Waiting lists for state-aided Jewish secondary schools in London are almost a third lower than they were this time last year – suggesting that applicants still without a place may find one eventually.
Although there are around 100 more children graduating from local Jewish primaries this summer, there appears to be less competition for places.
A spokesman for Partnerships for Jewish Schools – the Jewish Leadership Council’s education division – said: "Currently there is a 30 per cent drop in the numbers on the waiting list in comparison to last year.
"There are no doubt a number of factors feeding in to this, the most significant of which is the additional places offered across the schools.”
JCoSS already increased its annual intake by an extra class from last September. JFS was ready to provide a bulge class, too, last year, although in the event it did not need to do so.
It is not uncommon for some children to have to wait until May or June before a place at one of their preferred schools becomes available.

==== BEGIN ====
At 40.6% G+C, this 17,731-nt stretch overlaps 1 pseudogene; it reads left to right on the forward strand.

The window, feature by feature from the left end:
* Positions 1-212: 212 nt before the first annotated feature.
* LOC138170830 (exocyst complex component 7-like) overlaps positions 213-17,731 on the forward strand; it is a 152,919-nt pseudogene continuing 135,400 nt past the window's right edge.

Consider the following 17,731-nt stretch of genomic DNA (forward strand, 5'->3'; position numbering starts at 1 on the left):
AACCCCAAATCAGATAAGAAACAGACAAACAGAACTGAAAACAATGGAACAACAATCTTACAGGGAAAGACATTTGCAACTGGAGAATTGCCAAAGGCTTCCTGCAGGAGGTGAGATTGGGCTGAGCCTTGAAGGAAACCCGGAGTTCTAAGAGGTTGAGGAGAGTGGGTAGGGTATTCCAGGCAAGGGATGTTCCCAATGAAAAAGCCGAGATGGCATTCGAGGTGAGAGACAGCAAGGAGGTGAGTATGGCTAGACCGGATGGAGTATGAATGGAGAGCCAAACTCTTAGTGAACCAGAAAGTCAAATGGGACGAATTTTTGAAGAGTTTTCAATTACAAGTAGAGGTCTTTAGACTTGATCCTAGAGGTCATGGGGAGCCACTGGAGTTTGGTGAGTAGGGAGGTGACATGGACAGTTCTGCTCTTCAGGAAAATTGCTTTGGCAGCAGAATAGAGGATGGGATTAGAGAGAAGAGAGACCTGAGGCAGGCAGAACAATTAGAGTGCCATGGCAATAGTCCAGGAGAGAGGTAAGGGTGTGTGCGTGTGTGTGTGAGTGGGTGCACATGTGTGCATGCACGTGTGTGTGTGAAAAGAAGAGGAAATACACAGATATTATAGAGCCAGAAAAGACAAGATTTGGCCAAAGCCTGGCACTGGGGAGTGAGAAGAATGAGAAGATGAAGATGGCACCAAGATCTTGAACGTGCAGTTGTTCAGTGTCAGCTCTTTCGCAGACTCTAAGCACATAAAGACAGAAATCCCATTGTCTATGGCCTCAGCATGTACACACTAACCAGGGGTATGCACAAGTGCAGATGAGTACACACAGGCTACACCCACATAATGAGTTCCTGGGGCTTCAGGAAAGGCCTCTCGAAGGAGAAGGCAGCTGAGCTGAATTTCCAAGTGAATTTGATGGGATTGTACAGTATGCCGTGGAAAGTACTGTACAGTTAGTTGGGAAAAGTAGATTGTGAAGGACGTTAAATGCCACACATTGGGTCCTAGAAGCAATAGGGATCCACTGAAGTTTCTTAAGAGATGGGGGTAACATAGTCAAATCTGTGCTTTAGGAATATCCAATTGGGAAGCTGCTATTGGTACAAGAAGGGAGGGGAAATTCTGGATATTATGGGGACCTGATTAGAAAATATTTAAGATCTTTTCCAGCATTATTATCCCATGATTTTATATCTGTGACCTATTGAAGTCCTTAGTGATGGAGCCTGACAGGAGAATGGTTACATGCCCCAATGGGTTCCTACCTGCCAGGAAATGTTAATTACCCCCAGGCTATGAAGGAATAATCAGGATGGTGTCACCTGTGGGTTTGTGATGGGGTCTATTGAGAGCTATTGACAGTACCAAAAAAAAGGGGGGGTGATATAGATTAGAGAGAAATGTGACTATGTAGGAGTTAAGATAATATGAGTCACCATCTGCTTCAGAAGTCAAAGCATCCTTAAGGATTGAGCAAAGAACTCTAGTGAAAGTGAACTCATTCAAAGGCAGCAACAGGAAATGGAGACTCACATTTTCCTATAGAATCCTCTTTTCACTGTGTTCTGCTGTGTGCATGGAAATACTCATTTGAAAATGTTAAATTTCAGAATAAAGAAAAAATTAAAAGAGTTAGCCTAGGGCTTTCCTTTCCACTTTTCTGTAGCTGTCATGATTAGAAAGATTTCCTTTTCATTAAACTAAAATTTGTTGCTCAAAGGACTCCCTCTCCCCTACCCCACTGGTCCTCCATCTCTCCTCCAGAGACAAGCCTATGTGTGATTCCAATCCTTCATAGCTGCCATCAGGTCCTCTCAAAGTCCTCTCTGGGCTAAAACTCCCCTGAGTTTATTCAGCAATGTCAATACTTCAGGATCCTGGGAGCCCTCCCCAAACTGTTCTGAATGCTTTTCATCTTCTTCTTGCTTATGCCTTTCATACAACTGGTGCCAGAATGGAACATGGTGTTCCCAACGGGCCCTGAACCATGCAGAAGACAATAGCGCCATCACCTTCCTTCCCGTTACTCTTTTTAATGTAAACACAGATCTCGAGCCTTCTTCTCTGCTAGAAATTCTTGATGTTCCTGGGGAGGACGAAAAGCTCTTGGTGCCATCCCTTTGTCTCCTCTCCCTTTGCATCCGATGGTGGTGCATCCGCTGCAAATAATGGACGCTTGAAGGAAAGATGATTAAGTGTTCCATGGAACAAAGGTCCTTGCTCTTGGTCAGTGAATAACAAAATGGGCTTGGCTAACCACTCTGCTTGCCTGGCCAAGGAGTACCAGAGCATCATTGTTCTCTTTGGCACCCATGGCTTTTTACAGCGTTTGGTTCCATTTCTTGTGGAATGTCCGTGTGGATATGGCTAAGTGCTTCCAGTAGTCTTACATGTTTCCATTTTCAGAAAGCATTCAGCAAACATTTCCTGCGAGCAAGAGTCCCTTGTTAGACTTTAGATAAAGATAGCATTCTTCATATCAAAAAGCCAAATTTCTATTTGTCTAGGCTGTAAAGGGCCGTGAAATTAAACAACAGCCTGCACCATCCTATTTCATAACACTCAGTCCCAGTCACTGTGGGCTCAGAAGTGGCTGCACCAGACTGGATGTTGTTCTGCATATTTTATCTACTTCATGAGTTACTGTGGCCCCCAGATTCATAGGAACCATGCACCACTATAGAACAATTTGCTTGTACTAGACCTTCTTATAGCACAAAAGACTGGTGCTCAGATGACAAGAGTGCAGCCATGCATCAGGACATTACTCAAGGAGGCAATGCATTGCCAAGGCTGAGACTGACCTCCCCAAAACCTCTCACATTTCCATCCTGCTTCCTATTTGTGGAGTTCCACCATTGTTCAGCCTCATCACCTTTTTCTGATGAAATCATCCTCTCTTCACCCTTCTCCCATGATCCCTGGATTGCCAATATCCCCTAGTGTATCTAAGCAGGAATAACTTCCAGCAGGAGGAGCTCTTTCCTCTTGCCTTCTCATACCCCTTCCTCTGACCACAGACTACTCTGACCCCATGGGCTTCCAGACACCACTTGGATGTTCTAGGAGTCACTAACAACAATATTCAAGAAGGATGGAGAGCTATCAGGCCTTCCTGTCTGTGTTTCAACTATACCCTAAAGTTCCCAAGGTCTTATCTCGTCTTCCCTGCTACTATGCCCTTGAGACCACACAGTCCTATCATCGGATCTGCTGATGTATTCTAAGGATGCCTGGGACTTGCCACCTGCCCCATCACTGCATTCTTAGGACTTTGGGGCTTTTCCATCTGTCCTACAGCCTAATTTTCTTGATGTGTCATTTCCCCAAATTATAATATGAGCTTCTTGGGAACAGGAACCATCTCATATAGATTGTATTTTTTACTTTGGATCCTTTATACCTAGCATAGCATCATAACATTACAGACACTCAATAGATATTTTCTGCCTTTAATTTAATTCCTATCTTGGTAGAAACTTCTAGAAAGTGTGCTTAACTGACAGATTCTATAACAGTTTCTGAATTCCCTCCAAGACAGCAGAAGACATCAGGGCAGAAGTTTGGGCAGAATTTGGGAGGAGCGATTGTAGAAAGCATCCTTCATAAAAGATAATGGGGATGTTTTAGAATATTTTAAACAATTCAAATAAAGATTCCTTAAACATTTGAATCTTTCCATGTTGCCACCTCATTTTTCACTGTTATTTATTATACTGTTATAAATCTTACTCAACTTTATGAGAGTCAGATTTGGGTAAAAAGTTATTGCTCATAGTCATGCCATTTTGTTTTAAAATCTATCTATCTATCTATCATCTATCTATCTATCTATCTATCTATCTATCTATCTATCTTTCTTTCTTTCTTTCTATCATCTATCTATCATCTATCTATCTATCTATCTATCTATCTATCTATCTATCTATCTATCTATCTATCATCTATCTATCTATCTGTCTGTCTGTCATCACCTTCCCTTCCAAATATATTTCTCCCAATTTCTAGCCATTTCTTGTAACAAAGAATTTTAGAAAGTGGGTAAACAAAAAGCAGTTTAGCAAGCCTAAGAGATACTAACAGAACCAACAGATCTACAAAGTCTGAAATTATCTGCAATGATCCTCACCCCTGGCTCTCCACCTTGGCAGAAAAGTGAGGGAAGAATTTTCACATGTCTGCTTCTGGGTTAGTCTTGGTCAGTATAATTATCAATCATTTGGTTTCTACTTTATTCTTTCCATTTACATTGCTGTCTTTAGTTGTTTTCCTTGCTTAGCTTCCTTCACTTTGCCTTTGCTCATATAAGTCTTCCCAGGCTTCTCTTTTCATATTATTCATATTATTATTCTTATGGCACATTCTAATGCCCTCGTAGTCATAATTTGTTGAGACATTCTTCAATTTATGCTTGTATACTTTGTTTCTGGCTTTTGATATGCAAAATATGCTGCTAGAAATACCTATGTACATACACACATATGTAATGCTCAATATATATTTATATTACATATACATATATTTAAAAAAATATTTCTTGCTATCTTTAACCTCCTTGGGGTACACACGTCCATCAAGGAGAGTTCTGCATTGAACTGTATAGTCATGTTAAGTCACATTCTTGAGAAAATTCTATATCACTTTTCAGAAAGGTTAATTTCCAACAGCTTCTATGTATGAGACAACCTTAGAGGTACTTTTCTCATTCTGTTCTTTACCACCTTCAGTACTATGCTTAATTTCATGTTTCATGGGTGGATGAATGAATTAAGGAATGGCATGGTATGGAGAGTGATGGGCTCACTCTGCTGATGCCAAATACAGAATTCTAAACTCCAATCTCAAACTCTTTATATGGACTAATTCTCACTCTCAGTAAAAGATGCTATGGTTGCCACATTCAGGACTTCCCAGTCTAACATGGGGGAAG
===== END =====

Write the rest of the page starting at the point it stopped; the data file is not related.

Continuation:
In recent years, Hasmonean High School has accepted more children than its official limit, while the private Immanuel College has also enjoyed a boom in numbers.
Increased pressure for places had been anticipated this year because a number of primary schools had added bulge classes and the first year-six students from Etz Chaim free school and Immanuel’s Preparatory school entered the secondary application pool.
Pajes said that new research commissioned from the Institute of Jewish Policy Research “shows that the number of applications for secondary places should remain at a similar level in future years”.
Projections of demand are potentially significant because they may influence the decision on whether there should be a new state-aided Jewish secondary school in London.
The New Jewish High School group has been waiting for more than a year to submit a bid to the Department for Education for a new free school in Barnet or south Herts.
But submissions for new free schools have been delayed pending the government’s review of education policy.